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Thread: Basic pulse settings for 255/325ext, for dummies...

  1. Default Basic pulse settings for 255/325ext, for dummies...

    I have the 325ext and get by without pulse most of the time. When I do need pulse I usually hit Google for some insight and come up short. I guess and try this or that and eventually turn it off lol. Could anyone share some basic pulse settings that work well for them? I've got some .040 stainless projects and some 3/32" and 1/8" 5053 (I think) projects. I've got purple and gold tungstens.

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    For the .040, to control heat input, try around 30-50 for pulses per second, background current, and duty cycle. For the thicker stuff I wouldn't use pulse at all. However, some people like to use a slow pulse to keep their timing and travel speed consistent. For that application dial the pulses per second to match your desired dip rate, around .5 to 4 pulses per second. Then dial down the background current and duty cycle just enough to you can clearly see the timing.
    Long arc, short arc, heliarc and in-the-dark!

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    Some time ago,,, I decided to "play around" with pulsing and did some experimenting by making a triangle of Alum (with a wider base) so I had a Lap Joint and an Inside Corner and an Outside Corner. I played around with 1/2dz pieces like that maybe 8" long with all kinds of different settings. Because it was a complicated thing to try to evaluate, I took Notes so I could remind myself of what I thought about it all

    I share them, and any understanding I had or THOUGHT I HAD, below ~hehe


    ---------------------My Pulse Experience w/PP256 w/Alum Sheet Metal (22ga)--------------------------------


    First you set the Main Amperage (High Amps)

    OK, so then you've got those 3 knobs

    Pulse Rate - how Fast to pulse in 2 Ranges (low/hi) ~ used 1-2 in LOW and 20-30 in HIGH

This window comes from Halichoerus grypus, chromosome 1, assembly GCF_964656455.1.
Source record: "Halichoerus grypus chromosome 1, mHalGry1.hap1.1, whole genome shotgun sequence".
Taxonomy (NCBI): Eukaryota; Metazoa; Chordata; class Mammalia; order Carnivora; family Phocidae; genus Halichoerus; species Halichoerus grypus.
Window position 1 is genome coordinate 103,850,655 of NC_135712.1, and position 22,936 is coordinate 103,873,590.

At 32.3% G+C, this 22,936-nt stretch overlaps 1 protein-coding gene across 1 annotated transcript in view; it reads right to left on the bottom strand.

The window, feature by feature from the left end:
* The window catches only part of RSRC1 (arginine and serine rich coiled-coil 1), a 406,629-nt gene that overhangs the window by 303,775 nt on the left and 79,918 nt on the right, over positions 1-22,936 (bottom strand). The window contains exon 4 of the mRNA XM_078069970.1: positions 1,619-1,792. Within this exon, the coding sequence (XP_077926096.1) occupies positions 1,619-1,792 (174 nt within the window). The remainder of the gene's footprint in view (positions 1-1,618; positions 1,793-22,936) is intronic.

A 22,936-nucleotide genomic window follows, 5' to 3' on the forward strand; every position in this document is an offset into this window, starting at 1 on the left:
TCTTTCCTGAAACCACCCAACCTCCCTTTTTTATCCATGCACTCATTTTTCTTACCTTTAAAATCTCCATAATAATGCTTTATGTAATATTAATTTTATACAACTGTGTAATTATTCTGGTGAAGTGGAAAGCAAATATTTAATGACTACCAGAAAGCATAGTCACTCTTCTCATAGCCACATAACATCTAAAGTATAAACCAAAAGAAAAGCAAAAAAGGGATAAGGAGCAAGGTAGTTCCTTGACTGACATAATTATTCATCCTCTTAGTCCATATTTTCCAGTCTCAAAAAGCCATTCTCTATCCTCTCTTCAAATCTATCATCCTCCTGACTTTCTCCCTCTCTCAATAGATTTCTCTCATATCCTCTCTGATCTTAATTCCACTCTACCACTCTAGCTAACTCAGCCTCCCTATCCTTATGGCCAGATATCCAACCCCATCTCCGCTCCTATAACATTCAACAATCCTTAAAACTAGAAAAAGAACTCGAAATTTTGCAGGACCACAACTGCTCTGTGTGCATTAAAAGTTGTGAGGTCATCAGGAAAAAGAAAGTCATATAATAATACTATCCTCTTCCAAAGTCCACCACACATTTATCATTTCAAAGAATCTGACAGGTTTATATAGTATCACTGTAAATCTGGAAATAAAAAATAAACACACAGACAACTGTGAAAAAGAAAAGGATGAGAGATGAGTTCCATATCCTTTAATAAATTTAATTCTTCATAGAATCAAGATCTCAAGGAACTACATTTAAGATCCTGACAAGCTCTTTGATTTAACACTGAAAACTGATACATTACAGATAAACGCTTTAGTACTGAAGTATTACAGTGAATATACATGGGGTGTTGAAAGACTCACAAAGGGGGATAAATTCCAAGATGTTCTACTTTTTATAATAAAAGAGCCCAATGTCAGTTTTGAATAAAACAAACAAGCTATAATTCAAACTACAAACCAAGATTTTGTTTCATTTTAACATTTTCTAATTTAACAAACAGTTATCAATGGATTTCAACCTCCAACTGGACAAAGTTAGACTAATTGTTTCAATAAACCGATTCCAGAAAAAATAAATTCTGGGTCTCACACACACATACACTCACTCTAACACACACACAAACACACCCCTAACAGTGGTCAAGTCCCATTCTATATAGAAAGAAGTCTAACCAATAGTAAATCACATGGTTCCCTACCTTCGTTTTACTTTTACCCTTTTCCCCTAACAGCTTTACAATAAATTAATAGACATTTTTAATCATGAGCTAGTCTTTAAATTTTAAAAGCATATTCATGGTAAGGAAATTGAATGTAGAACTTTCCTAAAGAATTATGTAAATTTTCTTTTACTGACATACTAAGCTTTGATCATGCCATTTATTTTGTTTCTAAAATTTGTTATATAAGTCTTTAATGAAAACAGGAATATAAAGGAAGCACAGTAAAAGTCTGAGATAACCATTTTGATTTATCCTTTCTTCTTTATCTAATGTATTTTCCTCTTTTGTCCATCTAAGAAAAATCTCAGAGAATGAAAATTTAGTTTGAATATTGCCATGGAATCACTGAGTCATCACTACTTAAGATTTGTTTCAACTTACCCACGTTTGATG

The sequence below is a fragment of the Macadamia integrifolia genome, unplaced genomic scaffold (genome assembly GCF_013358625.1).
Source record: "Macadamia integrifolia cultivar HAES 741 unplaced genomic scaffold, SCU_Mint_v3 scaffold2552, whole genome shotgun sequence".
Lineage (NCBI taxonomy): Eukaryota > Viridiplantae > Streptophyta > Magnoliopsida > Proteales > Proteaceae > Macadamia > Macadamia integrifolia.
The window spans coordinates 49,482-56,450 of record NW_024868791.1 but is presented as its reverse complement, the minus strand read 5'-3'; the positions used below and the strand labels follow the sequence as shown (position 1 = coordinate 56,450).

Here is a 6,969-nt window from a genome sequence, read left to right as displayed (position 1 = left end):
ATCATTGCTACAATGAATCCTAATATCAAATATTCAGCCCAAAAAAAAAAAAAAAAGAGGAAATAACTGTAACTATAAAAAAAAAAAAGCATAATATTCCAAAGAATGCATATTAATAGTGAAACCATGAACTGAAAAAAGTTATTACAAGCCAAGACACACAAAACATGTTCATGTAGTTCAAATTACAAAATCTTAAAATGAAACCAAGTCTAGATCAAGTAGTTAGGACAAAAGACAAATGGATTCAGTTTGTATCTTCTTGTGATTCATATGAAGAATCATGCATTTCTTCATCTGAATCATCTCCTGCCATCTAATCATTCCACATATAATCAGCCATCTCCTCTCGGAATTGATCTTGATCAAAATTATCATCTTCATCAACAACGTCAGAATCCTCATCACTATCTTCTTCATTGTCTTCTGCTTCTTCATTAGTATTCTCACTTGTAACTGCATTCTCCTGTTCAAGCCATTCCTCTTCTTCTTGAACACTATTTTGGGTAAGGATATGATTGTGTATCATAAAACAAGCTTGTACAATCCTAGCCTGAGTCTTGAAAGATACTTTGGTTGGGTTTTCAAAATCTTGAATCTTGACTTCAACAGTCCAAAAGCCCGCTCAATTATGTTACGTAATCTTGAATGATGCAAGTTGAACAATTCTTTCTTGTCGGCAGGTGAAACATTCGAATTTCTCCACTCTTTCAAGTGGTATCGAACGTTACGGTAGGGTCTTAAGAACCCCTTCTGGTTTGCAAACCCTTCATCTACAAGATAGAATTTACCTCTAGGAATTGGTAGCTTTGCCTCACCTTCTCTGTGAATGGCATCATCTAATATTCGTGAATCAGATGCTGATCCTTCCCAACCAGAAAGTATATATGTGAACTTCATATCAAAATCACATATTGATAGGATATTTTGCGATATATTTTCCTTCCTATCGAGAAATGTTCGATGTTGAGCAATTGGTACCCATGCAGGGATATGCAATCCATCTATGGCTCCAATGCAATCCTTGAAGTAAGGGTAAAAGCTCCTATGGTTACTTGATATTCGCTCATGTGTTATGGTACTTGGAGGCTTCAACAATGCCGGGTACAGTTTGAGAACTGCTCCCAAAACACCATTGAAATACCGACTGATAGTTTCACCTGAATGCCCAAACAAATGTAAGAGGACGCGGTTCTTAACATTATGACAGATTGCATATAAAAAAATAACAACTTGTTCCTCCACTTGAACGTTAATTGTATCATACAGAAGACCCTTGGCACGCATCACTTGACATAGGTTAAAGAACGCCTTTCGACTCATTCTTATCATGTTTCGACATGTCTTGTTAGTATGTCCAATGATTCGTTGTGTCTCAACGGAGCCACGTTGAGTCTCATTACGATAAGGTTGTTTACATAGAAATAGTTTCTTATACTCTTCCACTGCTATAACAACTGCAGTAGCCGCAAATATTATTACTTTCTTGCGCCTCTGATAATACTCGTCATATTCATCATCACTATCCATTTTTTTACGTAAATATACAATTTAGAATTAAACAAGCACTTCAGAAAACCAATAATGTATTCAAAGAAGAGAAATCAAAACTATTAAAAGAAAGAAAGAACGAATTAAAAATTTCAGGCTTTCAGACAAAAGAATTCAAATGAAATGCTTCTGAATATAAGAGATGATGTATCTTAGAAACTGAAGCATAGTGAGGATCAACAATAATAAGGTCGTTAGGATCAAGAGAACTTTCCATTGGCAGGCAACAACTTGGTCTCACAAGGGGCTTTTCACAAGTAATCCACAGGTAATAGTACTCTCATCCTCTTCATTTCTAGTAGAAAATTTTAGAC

(Low) Pulse Amps (aka "background") - how far Down, as a percentage of the Main Amp setting, the low side Amps drops to during the pulse.

    Time ON (balance) - how Long the pulse stays "hot" (at that Main Amp setting)


    Main Amps have to be adjusted for the pulse settings. If you would need 50A normally and had a 50% background it should be set to 75A and the pulse would go from 35-75A giving you an 50A "effect". The lower the background the longer the puddle has to cool so, if the BG was at 60% everything stays hotter than if it were 30% (it put less heat into the metal during the "deeper" cycle). THEN the Time On also makes it MUCH Hotter/Colder too. The longer you're ON, the Hotter the weld so, a 50% Time On would be a Hotter "effect" than 30% but Colder than 60% (ie. with Main Amps @75 and change from 50% to only 30% background and you'd need to raise the Main to 100A, set 65% background and it might need only to be 60A). Mixed together (BG & ON) changes the Main Amps in Many ways with Many variables. I think you could find MANY combinations that would weld with the same "feel" at different settings...

    The slow pulse (knob says (10) but I think it's really like 2) is OK for the outside corner but Impossible on the Inside or lap. It's too Hot and too Cold at the same time. Burns in a 'C" then won't flow the rod to fill it. Not sure that slow is right for much in thin Alum. Works better on the Outside corner but, I can get the 30pps to work too.

    Fast(er) pulse 20-30ppm, when all else is set right, is Amazing in the inside corner & lap. Really makes a difference. The outside corner is always a challenge, more about proper angle, & correction of angle to compensate, than anything else...